“Punch, are you alright there? I heard some awful commotion. Thought you were-”
“No, everything’s fine,” Punch said as steadily as he could muster. “There was an accident on the road next to me. I was distracted by it. Sorry.”
Silence on the line for a moment. Then, “Are you sure you’re alright?”
“You said you were near Nova?”
“That’s not important,” Punch insisted. “I thought something was wrong, but it was a false alarm. It’s alright now.”
Another pause. “Understood. See you soon.” And the line cut.
Pepper groaned in exasperation and smacked Punch between the eyes, knocking his head back into the ground. She was not, of course, ever going to cut his throat. She wasn’t a barbarian; she only needed to scare him. But she had done too good a job; the fool was too upset to convincingly lie. Punishment complete, she supposed; overplayed, really.
This was manageable. The situation had turned itself into a pickle, but it wasn’t the worst shit she’d ever seen. But she had to move fast. What had he said? London. Ceres Station. Rat’s Nest. That suited just fine. She had promised her friend Danniko a bottle of whiskey while she was down here anyway.
She stalked away, head down, leaving the bike and a dazed Punch in her wake. He may have seen her coming on the bike, may have had time to describe it to his associates. It wasn’t safe anymore. She pulled off her helmet for good measure and chucked it back into the river as she went past.
Shop Street was milling with bodies. Any one of them could be one of Punch’s men, ready to put a knife in her side. She tried her best to keep her distance from everyone without drawing attention to herself, but it wasn’t that wide of a street, so it was the best she could do to push through. Time and again, she thought she saw someone moving toward her, someone trying to catch her eye, but each time, they walked past her. The same in principle, she supposed, as any other walk after dark.
This is how it was. This is how it had been for years now, and not just for Pepper. Tensions had been rising throughout the system. Certain resources had gone from scarce to scarcer, which made them all the more invaluable for Mavericks like Pepper. That was how you got freedom in this system: you grasped power by both hands and took it for yourself. Earth authorities had no hope of keeping Mavericks in check. A cat can declare itself the boss of the house until she’s blue in the face, but that won’t make her any good at catching mice.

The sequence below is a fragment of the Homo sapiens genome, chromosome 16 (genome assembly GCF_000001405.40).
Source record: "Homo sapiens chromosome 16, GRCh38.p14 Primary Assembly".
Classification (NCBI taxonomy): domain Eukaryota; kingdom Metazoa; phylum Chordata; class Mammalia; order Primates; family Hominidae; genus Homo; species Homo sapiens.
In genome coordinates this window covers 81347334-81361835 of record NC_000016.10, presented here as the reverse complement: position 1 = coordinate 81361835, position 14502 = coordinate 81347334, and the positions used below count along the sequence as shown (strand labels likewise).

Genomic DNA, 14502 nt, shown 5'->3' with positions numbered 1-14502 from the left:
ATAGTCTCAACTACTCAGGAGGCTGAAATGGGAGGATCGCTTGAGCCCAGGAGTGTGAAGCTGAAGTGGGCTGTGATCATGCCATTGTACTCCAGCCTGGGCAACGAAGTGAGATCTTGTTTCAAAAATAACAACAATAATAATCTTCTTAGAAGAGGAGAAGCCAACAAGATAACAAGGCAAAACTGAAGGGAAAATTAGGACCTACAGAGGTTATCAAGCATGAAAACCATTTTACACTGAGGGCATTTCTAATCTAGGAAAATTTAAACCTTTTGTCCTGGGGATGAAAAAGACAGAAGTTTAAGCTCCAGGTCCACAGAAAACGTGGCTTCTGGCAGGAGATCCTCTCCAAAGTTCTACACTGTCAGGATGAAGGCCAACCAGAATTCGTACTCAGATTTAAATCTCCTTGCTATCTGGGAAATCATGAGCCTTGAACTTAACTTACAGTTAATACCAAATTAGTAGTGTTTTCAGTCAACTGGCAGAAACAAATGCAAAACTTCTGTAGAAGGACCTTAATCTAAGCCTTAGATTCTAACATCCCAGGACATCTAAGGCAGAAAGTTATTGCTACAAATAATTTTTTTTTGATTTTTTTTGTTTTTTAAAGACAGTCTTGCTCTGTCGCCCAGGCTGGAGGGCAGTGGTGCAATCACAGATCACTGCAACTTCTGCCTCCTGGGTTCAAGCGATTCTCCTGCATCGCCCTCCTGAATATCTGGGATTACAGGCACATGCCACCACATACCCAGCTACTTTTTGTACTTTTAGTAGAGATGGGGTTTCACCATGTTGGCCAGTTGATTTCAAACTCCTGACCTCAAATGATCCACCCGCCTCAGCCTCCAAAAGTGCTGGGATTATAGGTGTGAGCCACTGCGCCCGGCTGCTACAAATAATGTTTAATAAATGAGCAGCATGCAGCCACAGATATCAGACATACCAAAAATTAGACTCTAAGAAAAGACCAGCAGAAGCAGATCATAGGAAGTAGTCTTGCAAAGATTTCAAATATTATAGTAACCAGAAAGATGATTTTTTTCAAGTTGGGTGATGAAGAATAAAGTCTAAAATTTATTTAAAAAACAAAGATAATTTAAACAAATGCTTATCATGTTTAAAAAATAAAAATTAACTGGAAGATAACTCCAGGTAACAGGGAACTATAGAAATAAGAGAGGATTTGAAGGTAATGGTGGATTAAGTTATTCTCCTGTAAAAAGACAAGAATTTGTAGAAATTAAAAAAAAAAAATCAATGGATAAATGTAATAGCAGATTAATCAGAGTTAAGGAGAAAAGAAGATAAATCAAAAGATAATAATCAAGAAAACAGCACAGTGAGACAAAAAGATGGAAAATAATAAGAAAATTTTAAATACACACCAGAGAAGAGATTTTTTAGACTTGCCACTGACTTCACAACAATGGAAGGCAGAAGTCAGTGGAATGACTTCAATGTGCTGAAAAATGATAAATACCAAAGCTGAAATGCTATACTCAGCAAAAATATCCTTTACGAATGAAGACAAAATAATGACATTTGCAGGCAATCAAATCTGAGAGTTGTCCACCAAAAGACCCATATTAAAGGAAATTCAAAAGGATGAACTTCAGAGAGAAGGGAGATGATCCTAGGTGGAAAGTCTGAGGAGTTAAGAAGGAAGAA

Which is why Pepper, on high alert all the way through Shop Street and Eyre Square, arrived at her craft without a scratch. She had stowed it in the loading bay of a defunct, defunded train/bus station. Her ship was a small Marsian ride, sleek and angular. She activated the boarding ramp—
And in the shadows within, two figures moved. Pepper was almost caught off-guard. With a well-practiced motion, she drew a blaster and fired at the moving forms. With a spark and fizzle, the blasts connected, and two middle-aged men slumped into the moonlight and face-first onto the ramp.
They knew where her craft was, and they knew how to break in. They must have tracked her when she first entered the city. Getting sloppy. She shifted the two stunned bodies off the ramp with her foot, and they fell to the dirty concrete with twin thuds. Once she had thoroughly checked the inside of her craft – a quick process, as it was a tiny, rudimentary thing – she sealed up and made to leave.
Off to find Dr. Tommy Grayger. The doctor had promised something valuable, something entirely new. Pepper expected something that would help the Mavericks consolidate power, keep clinging on, feed their families.
Later, she would reassure herself there was no way she could have known that Grayger’s creation would wreak such havoc. But there was no closing the box. Earth, Gongen, Mavericks – the whole system was transformed utterly, forever.
Dillon O’Hara is a writer based in Limerick, Ireland. Their fiction has appeared in Cwej: The Series, and their media criticism has appeared in Strange Horizons and The Mary Sue, among others. Their favourite Doctor is Clara Oswald.